S1 Fig. Comparison of the active center of MLL1 (PDB code 2W5Z) and MLL3 (PDB code 5F6K) complex structures.

MLL3 residues (PDB entry 5F6K, green sticks) that form hydrogen bonds with the cofactor SAM (yellow sticks) and the K4 histone peptide (yellow sticks). Corresponding residues of the MLL1 SET domain are superimposed (PDB entry 2W5Z, pink sticks).

https://doi.org/10.1371/journal.pone.0165139.s001

(TIF)

S2 Fig. Phylogenetic analysis of human histone methyltransferase (HMT) proteins.

(A). Maximum Likelihood (ML) tree of human HMT proteins, with Bootstrap percentages (ranging from 0 to 100) as branch support indicated at each node. Branch lengths are representative of sequence substitution rates. (B). Bayesian Inference (BI) tree of human HMT proteins, with posterior probabilities (ranging from 0 to 1) as branch support indicated at each node. Branch lengths are representative of sequence substitution rates.

https://doi.org/10.1371/journal.pone.0165139.s002

(TIF)

S3 Fig. No histone binding by the MLL5 SET domain.

GST pull-down shows that MLL5 SET domain does not bind either histone H3 or a mixture of histones from calf thymus.

https://doi.org/10.1371/journal.pone.0165139.s003

(TIF)

S4 Fig. Influence of the POSTSET of MLL5 SET on its structure.

(A). Model of the MLL5 SET-POSTSET fragment. The MLL5 POSTSET zinc binding site was modeled using the MODELLER v9.14 program (32), and the homologous POSTSET domain of SETD2 methyl transferase (pdb entry 4H12) (50) as template. (B). Superposition of the 1H-15N HSQC spectra of MLL5 SET domain (blue) and MLL5 SET-POSTSET fragment (green) recorded at 500 MHz. The 2D heteronuclear experiments were recorded at 300K, with the two proteins at a concentration of 400 and 100 μM concentration respectively, in 50 mM Tris pH7.5, 150 mM NaCl, 1mM DTT. Peaks labeled with a red asterisk are present only in the spectrum of the SET domain, whereas peaks framed in a box are present only in the spectrum of SET-POSTSET fragment.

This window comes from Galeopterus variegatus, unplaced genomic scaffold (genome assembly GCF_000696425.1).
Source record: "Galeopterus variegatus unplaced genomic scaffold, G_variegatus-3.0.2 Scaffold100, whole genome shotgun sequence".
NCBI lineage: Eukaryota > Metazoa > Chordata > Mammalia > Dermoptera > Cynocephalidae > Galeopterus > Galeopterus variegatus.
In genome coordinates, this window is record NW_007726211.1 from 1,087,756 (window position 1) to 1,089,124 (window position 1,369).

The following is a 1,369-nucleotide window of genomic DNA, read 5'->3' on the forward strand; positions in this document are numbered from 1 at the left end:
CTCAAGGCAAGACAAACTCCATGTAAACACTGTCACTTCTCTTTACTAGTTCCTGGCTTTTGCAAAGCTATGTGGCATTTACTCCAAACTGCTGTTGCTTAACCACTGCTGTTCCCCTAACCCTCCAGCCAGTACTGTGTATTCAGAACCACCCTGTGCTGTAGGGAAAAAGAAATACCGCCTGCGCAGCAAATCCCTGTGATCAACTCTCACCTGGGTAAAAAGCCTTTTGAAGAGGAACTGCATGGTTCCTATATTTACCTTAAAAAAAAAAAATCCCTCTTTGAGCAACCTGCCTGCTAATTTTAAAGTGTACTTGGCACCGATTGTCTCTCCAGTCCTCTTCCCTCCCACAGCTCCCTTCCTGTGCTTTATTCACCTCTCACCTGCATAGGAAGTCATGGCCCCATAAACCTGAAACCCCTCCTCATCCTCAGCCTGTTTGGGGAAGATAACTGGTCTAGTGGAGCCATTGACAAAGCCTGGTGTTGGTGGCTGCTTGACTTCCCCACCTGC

https://doi.org/10.1371/journal.pone.0165139.s004

(TIF)

S5 Fig. Influence of the extending N-terminal flanking region of MLL5 SET on its structure.

Superposition of the 1H-15N HSQC spectra of MLL5 SET-POSTSET domain (green) and Nh-SET-POSTSET (purple) recorded at 500 MHz. The 2D heteronuclear experiments were recorded at 300K, with the two proteins at a concentration of 100 mM concentration, in 50 mM Tris pH7.5, 150 mM NaCl, 1 mM DTT.

https://doi.org/10.1371/journal.pone.0165139.s005

(PDF)

S6 Fig. Models from the different steps of rebuilding.

Superposition of the final MLL5 SET domain structure (same colors as in Fig 4A) with one of the best model used for molecular replacement (PDB entry 3BO5, colored in brown) and with the intermediate hybrid model (colored in red). The two regions whose modeling was crucial are circled.

https://doi.org/10.1371/journal.pone.0165139.s006

(TIF)

S7 Fig. Distance calculations suggest a persistent salt-bridge Arg 365-Glu 392 during MLL5 MD simulation.

Plot of the distance between Arg 365 and Glu 392 (in red) and, as comparison, of the distance between Lys 376 and Asp 449. Asp 449 is localized in the POSTSET flexible segment. These values correspond to the distance between the center of mass of the oxygens in the acidic side chain and center of mass of the nitrogens in the basic side chain. The cutoff distance between the oxygen atoms of acidic residues and the nitrogen atoms of basic residues is 3.2A.

https://doi.org/10.1371/journal.pone.0165139.s007

(TIF)

S1 File. Comments on S4 and S5 Figs and supplementary methods.

https://doi.org/10.1371/journal.pone.0165139.s008

(PDF)

S1 Table. Amino acid sequences included in the phylogenetic analysis.

https://doi.org/10.1371/journal.pone.0165139.s009

(PDF)

Acknowledgments

We acknowledge the experimental assistance during data collection by the staff of the European Synchrotron Radiation Facility (ESRF, Grenoble, France). We acknowledge the Spectroscopy and Calorimetry Facility (LEC) from the LNBIO/CNPEM (Campinas, Brasil) for ITC measurements. The authors would further like to thank Nicolas Robert for technical help with the phylogenetic analyses.

Author Contributions

  1. Conceptualization: AlM WB.
  2. Funding acquisition: AlM.
  3. Investigation: SM-y-M AL LB MB HD JF CT CD JEC MS AlM.
  4. Supervision: AlM.
  5. Writing – original draft: AlM.
  6. Writing – review & editing: SM-y-M AL LB MB HD JF CT CD JEC MS WB AlM.